By: Margaret Scarlett, DMD
The Omicron variant of COVID-19 is driving a national surge in COVID-19 cases, serious illness, and hospitalizations. With more than 750,000 cases a day in the US, the incidence of new COVID-19 cases and lack of availability of reliable testing means that a “Zero COVID strategy” may be out of reach to stop community transmission.
Vaccination and boosters are critical to stopping the spread of the Omicron variant, and its most deadly consequences. Although “herd immunity” is invoked, we do not know whether immunity is to alpha, delta, beta, wild type, original, or Omicron variant
What are the Best Ways to Protect Against COVID-19?
The epidemic is evolving so rapidly that it is hard to monitor relevant scientific findings and policy responses, however, recent findings may shed light on where the epidemic is likely to go in the coming months.
Still, the fact that COVID-19 is an airborne, respiratory disease has NOT changed. There are concrete steps that can be taken to protect providers and patients from this disease, and these steps are no longer optional.
1. Respiratory Protection Plans
Getting a written respiratory protection plan in place along with a written vaccination policy is essential for your office. Balancing the risk vs benefit of everyday life and work is part of your customized equation for living with COVID-19.
It is now clear that neither prior infection nor vaccination provide lifelong immunity. A new equation for evaluating risks vs benefits of COVID-19 prevention strategies is emerging, taking into account your community vaccination rates, hospital capacity, and risk tolerance, for your office team and patients.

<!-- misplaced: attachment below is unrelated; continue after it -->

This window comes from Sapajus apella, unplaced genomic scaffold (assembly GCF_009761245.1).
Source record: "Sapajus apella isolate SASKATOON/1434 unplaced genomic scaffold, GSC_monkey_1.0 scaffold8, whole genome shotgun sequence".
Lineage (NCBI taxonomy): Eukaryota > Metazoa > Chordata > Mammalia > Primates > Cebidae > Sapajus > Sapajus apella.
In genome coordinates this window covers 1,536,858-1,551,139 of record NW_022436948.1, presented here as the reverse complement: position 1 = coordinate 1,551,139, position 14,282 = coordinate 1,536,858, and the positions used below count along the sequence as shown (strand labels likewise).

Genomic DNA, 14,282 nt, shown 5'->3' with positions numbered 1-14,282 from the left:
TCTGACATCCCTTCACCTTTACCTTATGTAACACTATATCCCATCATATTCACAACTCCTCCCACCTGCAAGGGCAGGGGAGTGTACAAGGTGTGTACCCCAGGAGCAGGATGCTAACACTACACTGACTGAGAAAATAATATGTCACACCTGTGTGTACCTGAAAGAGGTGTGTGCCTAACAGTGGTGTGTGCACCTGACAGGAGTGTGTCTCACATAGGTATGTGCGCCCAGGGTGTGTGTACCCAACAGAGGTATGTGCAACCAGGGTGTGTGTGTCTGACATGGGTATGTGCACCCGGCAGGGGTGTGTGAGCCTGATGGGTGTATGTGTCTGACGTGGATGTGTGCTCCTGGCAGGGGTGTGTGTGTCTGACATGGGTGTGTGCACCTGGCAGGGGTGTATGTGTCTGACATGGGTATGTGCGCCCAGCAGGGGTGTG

2. Monitor Hospital Occupancy
One key factor to assess is how full your local hospitals are. Right now, the discussion is underway to open field hospitals in hardest-hit areas.
Let’s look at some facts:
- Infectivity with Omicron comes sooner after exposure and results in higher rates of transmission, compared to the Delta variant.
- Available data suggests that serious illnesses and hospitalizations with Omicron are about 1/3 of other COVID-19 variants.
That’s the good news.
The bad news is that hospitals are filling up. Because of the sheer number of COVID-19 cases, now mostly Omicron, many community hospitals are already at or near capacity for hospital beds or ICU beds. The majority of hospitalizations for COVID-19, now mostly Omicron variant, are unvaccinated and immunocompromised or pre-existing conditions.
Your office may want to assess local hospital data, not necessarily the data of the total number of cases, to assess any risks for your patients. If the hospital is overwhelmed, this creates stress for health care, not just for COVID-19, but other conditions requiring skilled care.
To search utilization at your local hospital, click here. If it is at or above capacity, you may want to reassess your scheduling, based on your patient population and your community actions.
3. Review Community Guidelines
Different community interventions against Omicron vary geographically, adapting recommendations for your office and community. The “new normal” is learning to live and work with COVID-19.
Rapidly changing vaccination and testing recommendations included recent updating to the Centers for Disease Control and Prevention’s (CDC’s) recommendations for boosters 5 months after full vaccination and a booster vaccination recommended for adolescents 12-17. Children between 5 and 12 can receive a 2 dose vaccination. Science is evolving, and with it, recommendations are evolving.
Look for more changes, as we learn about Omicron.
New language from CDC focuses on staying up to date with vaccinations, following the release of two studies that show that a booster dose was effective at preventing severe illness, especially among those 50 years old and older.
4. Re-Schedule Patients at Higher Risk